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Re: Fact or fiction?

From: Parthasarati Dileepan (Dileepan_at_utc.edu)
Date: Mon Jan 19 1998 - 08:27:59 PST

While not disagreeing with many good points brought out
by Mani I would like to probe a little further on one 
specific matter which I think is vital to developing faith.


At 05:17 PM 1/18/98 -0800, Mani Varadarajan wrote:
>
>
>I think our faith (maha-viSvAsa) should be in
>the Truth of these avatAras.  When Rama extends
>his assurance of protection to everyone ("sakRd
>eva prapannAya"), our Acharyas are amazed and
>overcome with emotion that such a God could 
>actually exist, and experienced the utmost bliss
>meditating on this.  Does it matter when and where
>Rama actually said this? 

If we had the time and place wrong, surely that 
should not be a big deal.  But, does it matter 
whether Lord Rama actually made this promise
or not?  In other words, did Lord Rama really 
exist in this earth, or was He really a fictional 
hero elevated to divine status by later day saints 
who felt ennobled by the story.

In a private correspondence one of the respected
members of this group pointed out that Lord Krishna
Himself may be a composite of several noble people.  
There may never have been a Sri Krishna on this earth.  
Further, scientifically speaking, Srimad Bhagavath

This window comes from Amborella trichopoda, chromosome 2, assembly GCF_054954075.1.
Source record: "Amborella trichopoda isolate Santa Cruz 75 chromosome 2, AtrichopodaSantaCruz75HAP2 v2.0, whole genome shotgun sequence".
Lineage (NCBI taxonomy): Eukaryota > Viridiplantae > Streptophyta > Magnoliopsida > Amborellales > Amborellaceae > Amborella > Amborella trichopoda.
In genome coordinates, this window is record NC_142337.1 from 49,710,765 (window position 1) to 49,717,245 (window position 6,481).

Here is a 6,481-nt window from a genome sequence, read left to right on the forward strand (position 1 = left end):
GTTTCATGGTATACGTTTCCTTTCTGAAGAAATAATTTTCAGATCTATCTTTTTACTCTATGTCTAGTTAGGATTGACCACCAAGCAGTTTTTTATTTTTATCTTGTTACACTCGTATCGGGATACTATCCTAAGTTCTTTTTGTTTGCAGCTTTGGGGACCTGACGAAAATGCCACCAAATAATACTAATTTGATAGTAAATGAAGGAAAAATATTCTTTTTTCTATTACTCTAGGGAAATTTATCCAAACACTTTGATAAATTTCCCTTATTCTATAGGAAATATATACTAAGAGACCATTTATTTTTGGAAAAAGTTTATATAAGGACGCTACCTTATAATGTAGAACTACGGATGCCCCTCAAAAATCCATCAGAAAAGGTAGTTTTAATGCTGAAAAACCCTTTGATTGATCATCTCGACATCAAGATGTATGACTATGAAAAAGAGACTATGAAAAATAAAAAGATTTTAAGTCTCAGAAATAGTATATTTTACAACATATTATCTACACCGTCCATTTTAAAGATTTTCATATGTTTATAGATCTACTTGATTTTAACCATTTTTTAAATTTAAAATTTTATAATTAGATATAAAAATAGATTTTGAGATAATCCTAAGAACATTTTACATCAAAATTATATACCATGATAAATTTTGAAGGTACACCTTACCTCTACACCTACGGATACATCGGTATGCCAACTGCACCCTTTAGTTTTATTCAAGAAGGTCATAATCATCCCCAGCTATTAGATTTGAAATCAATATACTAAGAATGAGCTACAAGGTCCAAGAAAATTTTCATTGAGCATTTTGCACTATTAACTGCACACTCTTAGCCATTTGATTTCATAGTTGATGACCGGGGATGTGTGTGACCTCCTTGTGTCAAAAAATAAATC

Geetha was a later insertion into Mahabharatham and 
was not written by Vyasa at all.

If these are so, the very foundation of Sri Vaishnavam,
i.e. the Lord's promise to free us from our Karmas and 
grant us His thiruvadi mOksham, is nothing more than 
someone's creative imagination.  Thus developing
Mahavisvasam is that much harder in this scientific
times.  Ignorance, perhaps, is bliss.

(p.s. It is also stated that almost certainly Bhagavatham
was written by someone from Tamilnadu in a period later 
than the Azhvaars, a contemporary of Sriman Nathamuni
perhaps.)


>
>P.S. Vedanta, particularly as interpreted by Ramanuja,
>is explicit that when the sastras contradict our direct
>experience (i.e., our senses and scientific data), the
>sastras have to be reinterpreted to agree with our
>experience (pratyaksha).


"Reconciled" seems to fit better than "reinterpreted".  
Otherwise, sampradaya would amount to nothing.


-- adiyEn